Singapore is a balmy city-state where the average temperature year-round is in the mid 80’s. The constant humidity in this Oceanic city-state provides no relief from the heat. Inhabitants are in a constant fight against the tropical climate to achieve cool and comfortable living conditions.
For one house nestled comfortably in a lush palm tree forest, the best solution is to let nature take care of the heating problem by incorporating water into the building design to keep the house cool. The owner, who desired a sustainable and green cooling alternative, allowed his architect to design a house that essentially sits on a manmade lake. To maximize the cooling effect of the water, entire sections of the floor are artfully absent to create small ponds of barely rippling water in rooms and hallways.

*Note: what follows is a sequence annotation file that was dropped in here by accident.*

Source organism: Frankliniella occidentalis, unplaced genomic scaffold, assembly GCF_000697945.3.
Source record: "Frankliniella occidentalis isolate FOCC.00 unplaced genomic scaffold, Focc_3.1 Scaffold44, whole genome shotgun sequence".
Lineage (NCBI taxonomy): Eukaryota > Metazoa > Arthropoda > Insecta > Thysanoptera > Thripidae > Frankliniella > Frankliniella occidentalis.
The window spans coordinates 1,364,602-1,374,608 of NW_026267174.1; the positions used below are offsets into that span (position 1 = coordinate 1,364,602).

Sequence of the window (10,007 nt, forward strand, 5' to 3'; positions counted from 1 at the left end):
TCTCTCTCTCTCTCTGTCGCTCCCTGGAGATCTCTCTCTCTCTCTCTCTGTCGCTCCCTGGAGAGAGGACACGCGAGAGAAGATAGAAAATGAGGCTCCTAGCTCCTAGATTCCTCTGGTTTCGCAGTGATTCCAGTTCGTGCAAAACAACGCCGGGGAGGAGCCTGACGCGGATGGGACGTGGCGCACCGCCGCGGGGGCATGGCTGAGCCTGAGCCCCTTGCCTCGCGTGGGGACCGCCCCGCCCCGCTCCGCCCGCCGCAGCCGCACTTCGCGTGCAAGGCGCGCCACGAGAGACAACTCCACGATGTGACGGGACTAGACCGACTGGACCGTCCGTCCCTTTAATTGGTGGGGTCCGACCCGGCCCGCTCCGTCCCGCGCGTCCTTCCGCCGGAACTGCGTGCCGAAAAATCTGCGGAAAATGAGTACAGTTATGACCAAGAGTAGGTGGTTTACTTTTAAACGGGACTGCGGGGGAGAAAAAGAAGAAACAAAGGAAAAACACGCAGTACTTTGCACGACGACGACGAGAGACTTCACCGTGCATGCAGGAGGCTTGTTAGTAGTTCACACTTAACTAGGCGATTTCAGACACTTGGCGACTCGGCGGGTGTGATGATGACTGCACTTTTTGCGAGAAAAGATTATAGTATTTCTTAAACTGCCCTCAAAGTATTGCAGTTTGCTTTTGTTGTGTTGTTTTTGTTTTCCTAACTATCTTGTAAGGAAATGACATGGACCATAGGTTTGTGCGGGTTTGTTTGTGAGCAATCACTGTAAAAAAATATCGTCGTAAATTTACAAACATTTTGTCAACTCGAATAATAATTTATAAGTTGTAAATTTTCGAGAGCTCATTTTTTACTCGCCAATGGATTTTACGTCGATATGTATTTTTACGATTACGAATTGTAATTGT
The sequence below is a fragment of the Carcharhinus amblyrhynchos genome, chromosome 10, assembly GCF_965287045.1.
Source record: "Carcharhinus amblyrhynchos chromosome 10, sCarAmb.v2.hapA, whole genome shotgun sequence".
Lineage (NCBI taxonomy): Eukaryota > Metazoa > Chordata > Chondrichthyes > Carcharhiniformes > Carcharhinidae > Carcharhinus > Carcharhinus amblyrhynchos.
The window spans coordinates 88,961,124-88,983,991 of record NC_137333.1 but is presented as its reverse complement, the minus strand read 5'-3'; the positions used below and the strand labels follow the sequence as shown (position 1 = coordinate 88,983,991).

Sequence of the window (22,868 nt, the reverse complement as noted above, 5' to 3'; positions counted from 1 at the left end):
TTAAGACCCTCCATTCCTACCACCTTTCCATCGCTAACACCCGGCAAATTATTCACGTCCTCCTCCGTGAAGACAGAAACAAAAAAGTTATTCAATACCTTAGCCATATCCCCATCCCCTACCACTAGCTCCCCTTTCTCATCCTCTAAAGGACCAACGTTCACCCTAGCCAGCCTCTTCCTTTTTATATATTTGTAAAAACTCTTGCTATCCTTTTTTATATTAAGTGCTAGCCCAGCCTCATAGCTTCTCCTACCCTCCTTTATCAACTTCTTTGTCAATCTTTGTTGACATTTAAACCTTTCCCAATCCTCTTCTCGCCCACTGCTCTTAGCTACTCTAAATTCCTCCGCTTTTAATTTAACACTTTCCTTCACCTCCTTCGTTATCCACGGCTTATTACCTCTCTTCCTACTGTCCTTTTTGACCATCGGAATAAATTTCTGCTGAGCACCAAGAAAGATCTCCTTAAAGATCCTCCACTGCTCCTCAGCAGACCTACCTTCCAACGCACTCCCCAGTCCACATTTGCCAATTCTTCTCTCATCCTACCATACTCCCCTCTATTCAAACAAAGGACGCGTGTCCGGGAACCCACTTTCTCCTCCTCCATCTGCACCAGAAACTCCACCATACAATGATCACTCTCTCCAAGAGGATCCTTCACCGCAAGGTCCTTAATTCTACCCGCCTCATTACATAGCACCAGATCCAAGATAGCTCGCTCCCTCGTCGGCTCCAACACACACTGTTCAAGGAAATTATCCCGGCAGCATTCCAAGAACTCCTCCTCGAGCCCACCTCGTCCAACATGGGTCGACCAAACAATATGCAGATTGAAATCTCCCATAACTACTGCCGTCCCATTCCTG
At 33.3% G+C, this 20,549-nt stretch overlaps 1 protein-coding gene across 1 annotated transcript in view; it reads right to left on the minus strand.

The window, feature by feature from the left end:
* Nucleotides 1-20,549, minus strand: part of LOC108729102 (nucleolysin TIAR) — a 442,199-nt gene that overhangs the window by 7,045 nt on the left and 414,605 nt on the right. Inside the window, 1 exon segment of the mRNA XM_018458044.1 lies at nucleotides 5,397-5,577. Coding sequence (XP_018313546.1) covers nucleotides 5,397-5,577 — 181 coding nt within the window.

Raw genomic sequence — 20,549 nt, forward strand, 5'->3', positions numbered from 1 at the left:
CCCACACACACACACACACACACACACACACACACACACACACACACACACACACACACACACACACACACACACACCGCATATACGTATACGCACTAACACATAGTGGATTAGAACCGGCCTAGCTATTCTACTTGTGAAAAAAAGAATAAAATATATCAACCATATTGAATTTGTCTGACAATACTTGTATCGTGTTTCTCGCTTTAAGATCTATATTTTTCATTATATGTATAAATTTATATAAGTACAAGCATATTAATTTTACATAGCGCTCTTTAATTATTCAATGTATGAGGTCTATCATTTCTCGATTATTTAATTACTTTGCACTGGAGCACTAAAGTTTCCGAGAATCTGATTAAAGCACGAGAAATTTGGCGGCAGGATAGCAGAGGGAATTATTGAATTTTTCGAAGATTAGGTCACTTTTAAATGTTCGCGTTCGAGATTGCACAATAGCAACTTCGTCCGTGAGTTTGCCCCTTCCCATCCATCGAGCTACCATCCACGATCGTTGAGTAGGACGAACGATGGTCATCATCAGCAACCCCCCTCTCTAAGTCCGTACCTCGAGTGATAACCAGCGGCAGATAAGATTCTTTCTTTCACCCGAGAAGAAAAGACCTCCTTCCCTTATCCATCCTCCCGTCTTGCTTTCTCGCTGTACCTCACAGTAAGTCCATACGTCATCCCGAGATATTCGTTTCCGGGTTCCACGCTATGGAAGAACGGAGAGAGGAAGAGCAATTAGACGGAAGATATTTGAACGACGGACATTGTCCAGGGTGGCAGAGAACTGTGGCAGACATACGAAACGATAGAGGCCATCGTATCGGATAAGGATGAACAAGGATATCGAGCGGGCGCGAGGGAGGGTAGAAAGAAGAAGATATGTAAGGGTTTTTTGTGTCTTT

The modern design of the building effectively incorporates the green aspects of water architecture with the verdant tropical surroundings, creating a house that is in harmony with nature rather than imposing upon it. Without doubt, the house is the architectural equivalent of an oasis.
Clear design issues, however, lie in interior ponds. The clean and angular modern design style leaves the interior ponds without any protective barrier; they simply occupy an area of floor as casually as a carpet. The long rectangles of water look nice, but from a practical standpoint it is inevitable that the owner will drop objects or stumble into these pools, some of which take up no less than half the width of a hallway. The architect could have found a way to incorporate some sort of safety mechanism into the design, or at least partition off the ponds so that they are not physically in the way when moving between rooms.